Heteronormativity also lies behind forced and coercive medical interventions. Clinical journals cite purported “gender identity confusion” and ideas about sexual behaviour as rationales for these interventions. The idea that a child might grow up to be non-heterosexual, or might not identify with a surgically or hormonally-reinforced sex is discounted in medical discourse (IHRA 2018).

Yet, at the same time, LGBT and even LGBTI discourse is typically framed around the rights of persons with particular sexual orientations and gender identities, so the experiences of heteronormativity encountered by people born with variations of sex characteristics are marginalised. Ideas that intersex is a matter of sex classification and identity recognition have taken hold, even while most intersex people do not identify with third sex or gender categories, and our actual diverse identities are undermined by association. A focus on our meaning for sex and gender categories often overshadows more intractable and widely shared concerns and issues (Koyama and Weasel 2001). The idea that people born with intersex variations might experience human rights violations before we even have agency to express a non-normative identity is discounted (Carpenter 2018b).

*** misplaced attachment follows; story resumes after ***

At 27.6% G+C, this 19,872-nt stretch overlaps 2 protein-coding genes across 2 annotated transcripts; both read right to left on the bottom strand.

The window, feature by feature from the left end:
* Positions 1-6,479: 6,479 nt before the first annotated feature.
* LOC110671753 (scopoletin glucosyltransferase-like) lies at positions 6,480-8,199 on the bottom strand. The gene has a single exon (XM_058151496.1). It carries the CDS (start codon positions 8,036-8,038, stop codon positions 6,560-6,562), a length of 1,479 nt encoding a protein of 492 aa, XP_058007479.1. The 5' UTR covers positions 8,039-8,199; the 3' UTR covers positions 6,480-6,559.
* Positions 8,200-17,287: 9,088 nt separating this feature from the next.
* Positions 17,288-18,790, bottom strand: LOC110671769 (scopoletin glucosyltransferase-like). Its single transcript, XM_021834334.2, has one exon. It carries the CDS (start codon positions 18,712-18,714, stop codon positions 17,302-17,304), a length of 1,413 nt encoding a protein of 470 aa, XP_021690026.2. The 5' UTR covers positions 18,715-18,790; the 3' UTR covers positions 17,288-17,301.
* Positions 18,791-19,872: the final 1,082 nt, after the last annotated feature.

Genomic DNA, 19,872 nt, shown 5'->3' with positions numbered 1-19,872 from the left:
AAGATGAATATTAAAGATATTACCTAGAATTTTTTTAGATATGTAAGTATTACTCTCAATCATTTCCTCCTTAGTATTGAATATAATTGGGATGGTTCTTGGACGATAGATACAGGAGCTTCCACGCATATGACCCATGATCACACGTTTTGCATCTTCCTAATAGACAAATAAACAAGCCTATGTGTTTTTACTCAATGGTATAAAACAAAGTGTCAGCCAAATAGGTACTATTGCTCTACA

Intersex people also experience ableism and the full force of the medical model of disability. Since 2006, our bodies have been clinically framed as having “disorders of sex development”, and this justifies human rights violations. The social model of disability also applies to intersex people: we may have innate or iatrogenic (caused by medicine) impairments, but it is the way we are treated and marginalised in society because of our characteristics that creates barriers to our full participation in society. We may have specific health issues that are overshadowed by a focus on our physical sex characteristics. This intersectionality is well understood by IHRA and many Australian disability organisations (for example IHRA 2017; IHRA 2018; DPOA 2018), but it is otherwise poorly recognised.

The racialisation of different populations also has a relationship to the ways that intersex people are treated. Intersex bodies became medicalised at the same time as women and sexual minorities, but these processes of medicalisation also problematised racialised difference and “transmutation” (Reis 2012). Different racialised populations have been seen as masculinised or feminised in comparison to white women and men (for example, see Mogul and others 2011). In sport, black women have come under particular scrutiny (Karkazis and Jordan-Young 2018).